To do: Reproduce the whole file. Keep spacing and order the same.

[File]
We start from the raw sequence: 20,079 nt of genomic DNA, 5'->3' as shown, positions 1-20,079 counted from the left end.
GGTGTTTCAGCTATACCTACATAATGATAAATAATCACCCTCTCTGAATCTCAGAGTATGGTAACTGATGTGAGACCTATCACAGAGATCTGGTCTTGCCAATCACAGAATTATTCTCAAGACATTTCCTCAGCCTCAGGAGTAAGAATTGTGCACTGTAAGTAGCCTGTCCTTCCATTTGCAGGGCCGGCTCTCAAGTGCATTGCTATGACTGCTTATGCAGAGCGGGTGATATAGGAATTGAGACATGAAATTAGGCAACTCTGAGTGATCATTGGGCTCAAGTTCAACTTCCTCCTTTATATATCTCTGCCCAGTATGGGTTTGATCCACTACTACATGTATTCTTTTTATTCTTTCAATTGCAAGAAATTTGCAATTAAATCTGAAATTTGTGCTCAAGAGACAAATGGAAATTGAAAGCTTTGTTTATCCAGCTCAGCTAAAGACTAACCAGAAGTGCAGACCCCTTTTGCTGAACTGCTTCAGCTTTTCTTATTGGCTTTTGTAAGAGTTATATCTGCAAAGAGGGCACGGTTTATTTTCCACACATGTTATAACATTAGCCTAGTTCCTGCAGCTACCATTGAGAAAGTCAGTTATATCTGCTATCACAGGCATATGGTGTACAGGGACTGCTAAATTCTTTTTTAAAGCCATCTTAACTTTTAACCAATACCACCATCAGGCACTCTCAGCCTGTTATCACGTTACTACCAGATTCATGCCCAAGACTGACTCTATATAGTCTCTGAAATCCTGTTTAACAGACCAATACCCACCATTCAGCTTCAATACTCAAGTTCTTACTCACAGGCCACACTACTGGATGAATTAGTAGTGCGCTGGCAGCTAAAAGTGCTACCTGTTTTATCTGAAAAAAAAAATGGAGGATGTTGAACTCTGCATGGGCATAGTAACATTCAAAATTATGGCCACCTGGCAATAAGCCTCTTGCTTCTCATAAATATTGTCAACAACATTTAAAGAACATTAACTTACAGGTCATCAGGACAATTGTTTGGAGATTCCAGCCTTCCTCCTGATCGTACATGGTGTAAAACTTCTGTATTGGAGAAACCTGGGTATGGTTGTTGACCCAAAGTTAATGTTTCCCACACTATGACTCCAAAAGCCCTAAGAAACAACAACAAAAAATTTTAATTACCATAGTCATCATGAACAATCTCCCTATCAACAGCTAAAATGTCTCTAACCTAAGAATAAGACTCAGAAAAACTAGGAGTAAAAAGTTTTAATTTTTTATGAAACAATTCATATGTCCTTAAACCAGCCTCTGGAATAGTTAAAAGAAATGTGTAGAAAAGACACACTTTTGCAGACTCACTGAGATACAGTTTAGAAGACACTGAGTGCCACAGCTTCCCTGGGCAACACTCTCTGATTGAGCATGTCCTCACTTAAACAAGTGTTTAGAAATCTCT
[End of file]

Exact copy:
We start from the raw sequence: 20,079 nt of genomic DNA, 5'->3' as shown, positions 1-20,079 counted from the left end.
GGTGTTTCAGCTATACCTACATAATGATAAATAATCACCCTCTCTGAATCTCAGAGTATGGTAACTGATGTGAGACCTATCACAGAGATCTGGTCTTGCCAATCACAGAATTATTCTCAAGACATTTCCTCAGCCTCAGGAGTAAGAATTGTGCACTGTAAGTAGCCTGTCCTTCCATTTGCAGGGCCGGCTCTCAAGTGCATTGCTATGACTGCTTATGCAGAGCGGGTGATATAGGAATTGAGACATGAAATTAGGCAACTCTGAGTGATCATTGGGCTCAAGTTCAACTTCCTCCTTTATATATCTCTGCCCAGTATGGGTTTGATCCACTACTACATGTATTCTTTTTATTCTTTCAATTGCAAGAAATTTGCAATTAAATCTGAAATTTGTGCTCAAGAGACAAATGGAAATTGAAAGCTTTGTTTATCCAGCTCAGCTAAAGACTAACCAGAAGTGCAGACCCCTTTTGCTGAACTGCTTCAGCTTTTCTTATTGGCTTTTGTAAGAGTTATATCTGCAAAGAGGGCACGGTTTATTTTCCACACATGTTATAACATTAGCCTAGTTCCTGCAGCTACCATTGAGAAAGTCAGTTATATCTGCTATCACAGGCATATGGTGTACAGGGACTGCTAAATTCTTTTTTAAAGCCATCTTAACTTTTAACCAATACCACCATCAGGCACTCTCAGCCTGTTATCACGTTACTACCAGATTCATGCCCAAGACTGACTCTATATAGTCTCTGAAATCCTGTTTAACAGACCAATACCCACCATTCAGCTTCAATACTCAAGTTCTTACTCACAGGCCACACTACTGGATGAATTAGTAGTGCGCTGGCAGCTAAAAGTGCTACCTGTTTTATCTGAAAAAAAAAATGGAGGATGTTGAACTCTGCATGGGCATAGTAACATTCAAAATTATGGCCACCTGGCAATAAGCCTCTTGCTTCTCATAAATATTGTCAACAACATTTAAAGAACATTAACTTACAGGTCATCAGGACAATTGTTTGGAGATTCCAGCCTTCCTCCTGATCGTACATGGTGTAAAACTTCTGTATTGGAGAAACCTGGGTATGGTTGTTGACCCAAAGTTAATGTTTCCCACACTATGACTCCAAAAGCCCTAAGAAACAACAACAAAAAATTTTAATTACCATAGTCATCATGAACAATCTCCCTATCAACAGCTAAAATGTCTCTAACCTAAGAATAAGACTCAGAAAAACTAGGAGTAAAAAGTTTTAATTTTTTATGAAACAATTCATATGTCCTTAAACCAGCCTCTGGAATAGTTAAAAGAAATGTGTAGAAAAGACACACTTTTGCAGACTCACTGAGATACAGTTTAGAAGACACTGAGTGCCACAGCTTCCCTGGGCAACACTCTCTGATTGAGCATGTCCTCACTTAAACAAGTGTTTAGAAATCTCT